WARI is one of many similar board games played in various parts of the world. Generically known as mancala games, they have been played for thousands of years in Egypt, where “boards” have been found carved into the stone of the pyramid of Cheops and the temples at Luxor and Karnak.
This cast bronze statuette is the work of the Ashanti tribe of Ghana, where oware is the national game (http://en.wikipedia.org/wiki/Oware). It is played throughout West Africa and the Caribbean. Among its many names are Ayo (Yoruba), Awalé (Côte d’Ivoire), Wari (Mali), Ouri, Ouril or Uril (Cape Verde), Warri (Caribbean), Adji (Ewe), and Awélé (Ga). A common name in English is Awari but one of the earliest Western scholars to study the game, R.S. Rattray, used the name Wari.
These Kenyan warriors have parked their spears to the side while playing wari. This photo comes from a book “Games of the World”, published by Swiss Committee for UNHCF in 1982. Reflecting traditional African values, players of Oware encourage participation by onlookers, making it one of the most social two-player games, providing a focus for entertainment and meeting others. The game, or variations of it, also had an important role in teaching arithmetic to African children.
African slaves brought mancala games to Surinam and the West Indies, where they survived unchanged. While in Africa, it is predominantly played my men, in Indonesia, the women dancers also play it to make their fingers supple for the intricate and elegant hand movements their dancing requires.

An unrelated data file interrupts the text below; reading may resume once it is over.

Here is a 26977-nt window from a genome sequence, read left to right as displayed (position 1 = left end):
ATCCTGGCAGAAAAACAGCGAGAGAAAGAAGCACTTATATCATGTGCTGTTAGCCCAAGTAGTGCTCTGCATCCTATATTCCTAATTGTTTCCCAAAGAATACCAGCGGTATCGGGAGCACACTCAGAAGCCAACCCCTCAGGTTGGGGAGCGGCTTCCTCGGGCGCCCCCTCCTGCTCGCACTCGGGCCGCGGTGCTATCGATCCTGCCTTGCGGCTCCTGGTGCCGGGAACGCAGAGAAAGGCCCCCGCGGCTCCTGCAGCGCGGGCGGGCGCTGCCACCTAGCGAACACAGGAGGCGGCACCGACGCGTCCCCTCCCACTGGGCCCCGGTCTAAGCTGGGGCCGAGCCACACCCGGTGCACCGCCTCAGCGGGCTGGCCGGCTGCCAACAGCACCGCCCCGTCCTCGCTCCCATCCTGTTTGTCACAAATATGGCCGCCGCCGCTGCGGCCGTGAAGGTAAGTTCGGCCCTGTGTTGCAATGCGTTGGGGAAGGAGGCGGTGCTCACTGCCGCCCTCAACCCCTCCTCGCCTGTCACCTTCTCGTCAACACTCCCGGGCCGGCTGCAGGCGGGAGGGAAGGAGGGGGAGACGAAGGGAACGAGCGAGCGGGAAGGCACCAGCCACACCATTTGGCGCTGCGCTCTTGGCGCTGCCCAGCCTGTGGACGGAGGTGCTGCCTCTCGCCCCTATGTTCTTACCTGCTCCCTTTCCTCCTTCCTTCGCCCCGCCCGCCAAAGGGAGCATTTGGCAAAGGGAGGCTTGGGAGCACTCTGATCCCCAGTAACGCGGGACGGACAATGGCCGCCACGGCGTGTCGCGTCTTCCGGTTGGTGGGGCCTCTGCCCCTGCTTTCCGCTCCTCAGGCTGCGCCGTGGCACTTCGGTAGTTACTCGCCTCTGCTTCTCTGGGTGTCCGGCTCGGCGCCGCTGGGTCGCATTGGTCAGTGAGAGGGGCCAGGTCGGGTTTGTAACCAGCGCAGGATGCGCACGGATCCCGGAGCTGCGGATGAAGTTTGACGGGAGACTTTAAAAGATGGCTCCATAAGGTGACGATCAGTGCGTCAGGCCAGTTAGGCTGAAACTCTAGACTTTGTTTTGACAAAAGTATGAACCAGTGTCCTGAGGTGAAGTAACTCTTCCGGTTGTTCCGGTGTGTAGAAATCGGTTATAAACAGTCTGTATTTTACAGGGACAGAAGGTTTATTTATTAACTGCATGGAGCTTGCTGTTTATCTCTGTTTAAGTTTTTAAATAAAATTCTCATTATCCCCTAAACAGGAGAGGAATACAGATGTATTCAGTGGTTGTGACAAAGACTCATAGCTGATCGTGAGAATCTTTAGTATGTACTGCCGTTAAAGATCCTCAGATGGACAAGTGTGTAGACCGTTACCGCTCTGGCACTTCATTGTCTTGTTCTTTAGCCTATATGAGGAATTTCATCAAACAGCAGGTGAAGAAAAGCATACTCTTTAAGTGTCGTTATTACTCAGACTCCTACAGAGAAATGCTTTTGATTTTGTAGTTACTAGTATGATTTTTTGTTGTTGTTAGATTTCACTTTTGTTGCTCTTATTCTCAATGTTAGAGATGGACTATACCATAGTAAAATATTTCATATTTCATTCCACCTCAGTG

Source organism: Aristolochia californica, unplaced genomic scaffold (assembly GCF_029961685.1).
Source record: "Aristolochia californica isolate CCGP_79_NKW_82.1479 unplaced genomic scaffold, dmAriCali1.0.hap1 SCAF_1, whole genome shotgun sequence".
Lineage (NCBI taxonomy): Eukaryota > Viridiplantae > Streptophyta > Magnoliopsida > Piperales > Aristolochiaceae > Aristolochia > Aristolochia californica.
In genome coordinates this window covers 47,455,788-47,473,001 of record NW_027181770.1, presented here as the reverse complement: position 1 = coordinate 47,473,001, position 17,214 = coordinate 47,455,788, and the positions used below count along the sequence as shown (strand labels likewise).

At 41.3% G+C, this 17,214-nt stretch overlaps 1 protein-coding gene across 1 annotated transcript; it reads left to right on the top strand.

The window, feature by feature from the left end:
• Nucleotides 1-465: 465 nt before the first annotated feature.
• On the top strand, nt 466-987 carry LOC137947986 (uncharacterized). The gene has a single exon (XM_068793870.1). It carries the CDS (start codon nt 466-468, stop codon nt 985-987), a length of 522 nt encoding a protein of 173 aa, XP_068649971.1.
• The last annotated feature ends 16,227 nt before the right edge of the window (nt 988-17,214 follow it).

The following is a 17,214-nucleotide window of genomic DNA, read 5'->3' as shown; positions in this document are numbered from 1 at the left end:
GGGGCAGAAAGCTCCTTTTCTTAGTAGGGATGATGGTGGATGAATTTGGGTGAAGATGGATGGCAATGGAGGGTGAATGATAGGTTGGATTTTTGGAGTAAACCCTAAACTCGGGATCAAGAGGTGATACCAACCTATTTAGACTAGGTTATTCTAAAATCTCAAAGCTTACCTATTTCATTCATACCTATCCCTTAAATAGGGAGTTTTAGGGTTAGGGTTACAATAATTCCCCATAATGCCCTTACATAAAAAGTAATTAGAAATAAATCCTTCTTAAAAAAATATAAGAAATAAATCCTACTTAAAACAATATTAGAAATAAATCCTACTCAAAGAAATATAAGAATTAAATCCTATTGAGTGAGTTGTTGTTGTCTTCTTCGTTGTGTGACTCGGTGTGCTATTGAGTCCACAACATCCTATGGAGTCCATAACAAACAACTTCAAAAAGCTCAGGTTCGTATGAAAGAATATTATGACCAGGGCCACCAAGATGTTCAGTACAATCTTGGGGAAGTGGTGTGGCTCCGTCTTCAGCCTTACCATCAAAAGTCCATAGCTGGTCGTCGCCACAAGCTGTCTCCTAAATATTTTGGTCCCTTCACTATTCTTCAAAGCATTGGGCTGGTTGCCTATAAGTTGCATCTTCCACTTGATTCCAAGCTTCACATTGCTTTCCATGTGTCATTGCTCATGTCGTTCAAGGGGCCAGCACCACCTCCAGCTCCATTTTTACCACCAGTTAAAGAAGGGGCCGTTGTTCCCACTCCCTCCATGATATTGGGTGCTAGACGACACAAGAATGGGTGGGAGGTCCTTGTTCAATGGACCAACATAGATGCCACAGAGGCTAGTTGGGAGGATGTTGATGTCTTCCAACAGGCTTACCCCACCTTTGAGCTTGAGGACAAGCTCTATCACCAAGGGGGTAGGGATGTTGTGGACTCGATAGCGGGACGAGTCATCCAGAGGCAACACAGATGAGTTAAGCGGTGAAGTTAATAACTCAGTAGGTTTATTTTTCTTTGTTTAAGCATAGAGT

This board comes from Indonesia (I bought it from a Community Aid Abroad catalogue several years ago, and have had many hours of fun from it).
My game came with a batik bag of small cowrie shells (a variation for tourists?), but traditionally, dried seeds (in the Caribbean, seeds are typically smooth and shiny nickernuts), peas, beans, beads, ball bearings, stones and pebbles are used (48 in number).
The wari board has six cups or compartments, called “houses”, on each player’s side, and a reservoir at the end (or anywhere for that matter) to hold captured pieces. In rural areas, the ground may also be used as a board; players simply scoop two rows of pits out of the earth. This photo was taken by my friend Maggie, of her neighbour Ivoni, in Dili, East Timor, in 2006.
for more photos of this game see: http://commons.wikimedia.org/wiki/Category:Oware
and here are a version of the rules: http://www.oware.org/rules.asp